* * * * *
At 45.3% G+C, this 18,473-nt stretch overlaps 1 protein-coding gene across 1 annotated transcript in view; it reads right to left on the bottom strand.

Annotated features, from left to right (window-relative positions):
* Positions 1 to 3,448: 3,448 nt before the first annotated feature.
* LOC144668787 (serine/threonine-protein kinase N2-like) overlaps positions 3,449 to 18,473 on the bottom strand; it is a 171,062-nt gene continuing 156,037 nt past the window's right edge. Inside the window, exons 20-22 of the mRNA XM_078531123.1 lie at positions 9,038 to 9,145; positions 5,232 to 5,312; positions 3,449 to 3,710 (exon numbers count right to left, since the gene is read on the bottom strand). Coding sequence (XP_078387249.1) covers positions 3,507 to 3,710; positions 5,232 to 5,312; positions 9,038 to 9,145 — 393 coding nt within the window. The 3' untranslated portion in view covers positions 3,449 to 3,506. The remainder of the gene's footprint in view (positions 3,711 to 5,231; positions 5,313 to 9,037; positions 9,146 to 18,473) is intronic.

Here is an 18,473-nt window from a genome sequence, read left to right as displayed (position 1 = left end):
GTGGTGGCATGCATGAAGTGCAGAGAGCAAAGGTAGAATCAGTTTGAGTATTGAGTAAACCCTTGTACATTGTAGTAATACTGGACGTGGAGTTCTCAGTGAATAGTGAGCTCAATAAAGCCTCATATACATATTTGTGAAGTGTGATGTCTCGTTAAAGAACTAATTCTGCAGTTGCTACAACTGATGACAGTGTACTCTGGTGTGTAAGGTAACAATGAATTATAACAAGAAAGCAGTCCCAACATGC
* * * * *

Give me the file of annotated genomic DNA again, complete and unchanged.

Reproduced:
At 45.3% G+C, this 18,473-nt stretch overlaps 1 protein-coding gene across 1 annotated transcript in view; it reads right to left on the bottom strand.

Annotated features, from left to right (window-relative positions):
* Positions 1 to 3,448: 3,448 nt before the first annotated feature.
* LOC144668787 (serine/threonine-protein kinase N2-like) overlaps positions 3,449 to 18,473 on the bottom strand; it is a 171,062-nt gene continuing 156,037 nt past the window's right edge. Inside the window, exons 20-22 of the mRNA XM_078531123.1 lie at positions 9,038 to 9,145; positions 5,232 to 5,312; positions 3,449 to 3,710 (exon numbers count right to left, since the gene is read on the bottom strand). Coding sequence (XP_078387249.1) covers positions 3,507 to 3,710; positions 5,232 to 5,312; positions 9,038 to 9,145 — 393 coding nt within the window. The 3' untranslated portion in view covers positions 3,449 to 3,506. The remainder of the gene's footprint in view (positions 3,711 to 5,231; positions 5,313 to 9,037; positions 9,146 to 18,473) is intronic.

Here is an 18,473-nt window from a genome sequence, read left to right as displayed (position 1 = left end):
GTGGTGGCATGCATGAAGTGCAGAGAGCAAAGGTAGAATCAGTTTGAGTATTGAGTAAACCCTTGTACATTGTAGTAATACTGGACGTGGAGTTCTCAGTGAATAGTGAGCTCAATAAAGCCTCATATACATATTTGTGAAGTGTGATGTCTCGTTAAAGAACTAATTCTGCAGTTGCTACAACTGATGACAGTGTACTCTGGTGTGTAAGGTAACAATGAATTATAACAAGAAAGCAGTCCCAACATGC